Tuesday, January 13, 2015

Ketoprak Tobong, Yogjakarta (and some theatre in Java)




Ketoprak Tobong


In 2000 Risang Yuwono’s father bought a theatre company in Yogjakarta for 36 million rupiah.

They are Ketoprak Tobong, they are a touring folk theatre company and they are still going.  Risang’s father has passed the outfit on to his son as he is not so well these days. And Risang, who is also a fine photographer (see http://projecttobong.com/ for more on his ongoing collaboration with London artist Helen Marshall), is working at making this traditional theatre survive in a world that sometimes forgets about the importance of such traditions.

(The trouble with the Elizabethans is that they didn’t take enough photos…)

I was in Java during September 2014 trying to get to know a little more about Indonesian theatre practices and traditions, having gone in 2013 to a huge puppet festival in Ubud that stirred an interest already awakened by theatre in Thailand.


Kraton, Yogja, set up for puppet show.

I started in Jakarta, which has a very good puppet museum that you could take a day or so to work through properly, and worked my way on to performances in Yogja and Solo before coming home.  I wasn’t awfully systematic about this but was well armed with advice about the Yogja palace (Kraton) and its morning dance, puppet and gamelan performances as well as a few tourist type shows. And you do develop a bit of a nose for ferreting out the performances in foreign parts.

Ramayana at Prabanan, Yogja
The Ketoprak turned up via Via Via, an ecologically savvy tourist company in Yogja, and I signed up for a car and driver to take me to the Hindu temple at Prambanan where I’d already seen something of the outdoor theatre that stages Ramayana with the majestic ruins of Prambanan as its illuminated backdrop. (And when there’s a blackout and a full moon the blackout is paradoxically a thing of great beauty as only the moon illuminates the move to the next scene.) 

Then it was on to a night at the Ketoprak Tobong. We got to the theatre after dark. Not that it looked all that much like a theatre, although there seemed to be some kind of a box office and a large poster and an entrance in the dark and a few people lurking about in woolly hats.


Ketoprak Tobong


But when you go through, the first thing you see is a lit up proscenium arch with a red satin curtain at the end of a dark rough open sided audience space where the floor is almost certainly earth and the chairs are old metal ones. The red satin curtain did it for me. Early training in Sydney means an old fashioned pros arch with a red curtain lit and ready to go unhinges me temporarily. Theatre romantics know this syndrome.

Ketoprak Tobong

Owner Risang was quick to realise he had a theatre romantic on his hands and took me on the pre show tour. On stage as we passed the wings the company was sitting in a circle to workshop and discuss what the show would be that night.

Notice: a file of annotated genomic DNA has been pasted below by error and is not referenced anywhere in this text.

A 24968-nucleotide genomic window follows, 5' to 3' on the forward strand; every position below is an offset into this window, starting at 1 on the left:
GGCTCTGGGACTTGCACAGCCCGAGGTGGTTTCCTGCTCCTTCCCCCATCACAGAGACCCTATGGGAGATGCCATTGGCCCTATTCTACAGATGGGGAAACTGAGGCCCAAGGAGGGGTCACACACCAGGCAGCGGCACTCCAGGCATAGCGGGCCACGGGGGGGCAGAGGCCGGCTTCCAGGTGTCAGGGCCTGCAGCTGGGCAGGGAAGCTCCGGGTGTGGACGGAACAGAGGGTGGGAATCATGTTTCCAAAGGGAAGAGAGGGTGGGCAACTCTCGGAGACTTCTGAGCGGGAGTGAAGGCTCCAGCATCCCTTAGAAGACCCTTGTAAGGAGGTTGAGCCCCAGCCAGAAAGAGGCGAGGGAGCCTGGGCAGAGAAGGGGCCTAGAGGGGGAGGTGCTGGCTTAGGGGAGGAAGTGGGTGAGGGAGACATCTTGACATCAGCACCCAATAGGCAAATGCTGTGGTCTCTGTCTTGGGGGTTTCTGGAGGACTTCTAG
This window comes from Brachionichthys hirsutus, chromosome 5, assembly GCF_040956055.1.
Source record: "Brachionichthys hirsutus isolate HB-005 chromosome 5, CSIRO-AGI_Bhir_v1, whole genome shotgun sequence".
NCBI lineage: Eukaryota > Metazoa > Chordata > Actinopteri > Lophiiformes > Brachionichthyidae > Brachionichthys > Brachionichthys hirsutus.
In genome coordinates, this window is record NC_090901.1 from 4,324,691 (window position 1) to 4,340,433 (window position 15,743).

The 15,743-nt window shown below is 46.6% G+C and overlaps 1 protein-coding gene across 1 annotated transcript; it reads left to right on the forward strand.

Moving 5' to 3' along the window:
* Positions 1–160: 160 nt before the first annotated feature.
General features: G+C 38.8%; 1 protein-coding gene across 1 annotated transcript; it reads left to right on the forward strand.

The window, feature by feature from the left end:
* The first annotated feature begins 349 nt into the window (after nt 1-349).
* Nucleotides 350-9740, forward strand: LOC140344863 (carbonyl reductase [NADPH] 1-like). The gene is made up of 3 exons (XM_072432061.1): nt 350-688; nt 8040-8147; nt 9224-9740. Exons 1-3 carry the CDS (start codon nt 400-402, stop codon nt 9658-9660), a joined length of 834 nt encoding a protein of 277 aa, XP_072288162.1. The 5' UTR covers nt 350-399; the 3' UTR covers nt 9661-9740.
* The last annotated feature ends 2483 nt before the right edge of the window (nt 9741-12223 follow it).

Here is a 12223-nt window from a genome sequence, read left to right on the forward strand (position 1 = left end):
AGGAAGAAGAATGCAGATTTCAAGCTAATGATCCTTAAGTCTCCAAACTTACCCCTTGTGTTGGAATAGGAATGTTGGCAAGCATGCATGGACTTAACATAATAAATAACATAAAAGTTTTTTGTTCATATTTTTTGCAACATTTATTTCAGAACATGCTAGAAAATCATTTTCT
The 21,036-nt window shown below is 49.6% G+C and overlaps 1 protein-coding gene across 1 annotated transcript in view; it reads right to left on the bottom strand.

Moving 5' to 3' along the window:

Ketoprak Tobong

Shades of commedia del arte and various forms of semi improvised theatre.  And yes, this rough theatre has wings and battens (all in one piece like a frame) and painted scenery, and backdrops and curtains that roller up and down on ropes. There are only really three locations – a palace, a forest and a peasant hut. But in Shakespearean fashion a bit of tweaking, like less light or adding a green curtain, might provide you with ‘another part of the forest’ or ‘another room in the palace'.

Ketoprak Tobong

Out the back there’s not much light and a half circle of huts. Back in 2000 there were about 60 people in the troupe. It does not seem to be so many today but there are clearly people living in those huts. Or at least getting dressed in them.


Ketoprak Tobong
Behind the stage is the makeup area where the final bits of costume also seem to be added. The actors are unselfconsciously aware of your photography and adjust their poses for photography as they do this. The makeup for the higher class and demonic characters is dramatic. The costumes are rich, magnificent, sparkling.
Ketoprak Tobong

A quick look at the stage manager’s corner (OP as opposed to P in this place) shows that he’s got to be all things, lighting, sound and mechanist. An offer to let me watch from the wings during the second half to see how all of this is going to work in practice is made and accepted.

Ketoprak Tobong
Out the front the gamelan orchestra is arriving bit by bit. There’s an older bloke in a woolly hat and a younger bloke who will seem to use tablet technology to keep himself on track and a scattering of glowing mobile phones. You will never quite glimpse who it is that is hiding behind the giant gongs. A fair amount of smoking goes on. A woman in a hijab will sit at the front, where we might put a conductor, and she will sing, mostly in between the action.


Ketoprak Tobong


Ketoprak Tobong
The stage is nineteenth century proscenium arch perhaps via Indian tent show traditions. There is a Vitruvian perspective effect, with a set of one piece batten and wing frames with the frame getting smaller as the set goes toward the back drop. There are really only three ‘scenes’ – a palace, a forest and a peasant’s hut – but with a little changing around of some of the movable elements you can clearly have ‘another part of the forest/palace’ (but probably not ‘another part of the peasant hut’).

Ketoprak Tobong

It’s Ramayana and Mahabharata and folk story territory and that’s magnificently courtly at the beginning but it soon comes down to the comedians and the locals in the hut and all the local byplay with the audience.  The dignity of the upper class characters is immense but the earthiness of the lower classes is richly shown. There’s a comedian with a cheerful face, full of personality, who keeps the comedy stoked.

Ketoprak Tobong


Ketoprak Tobong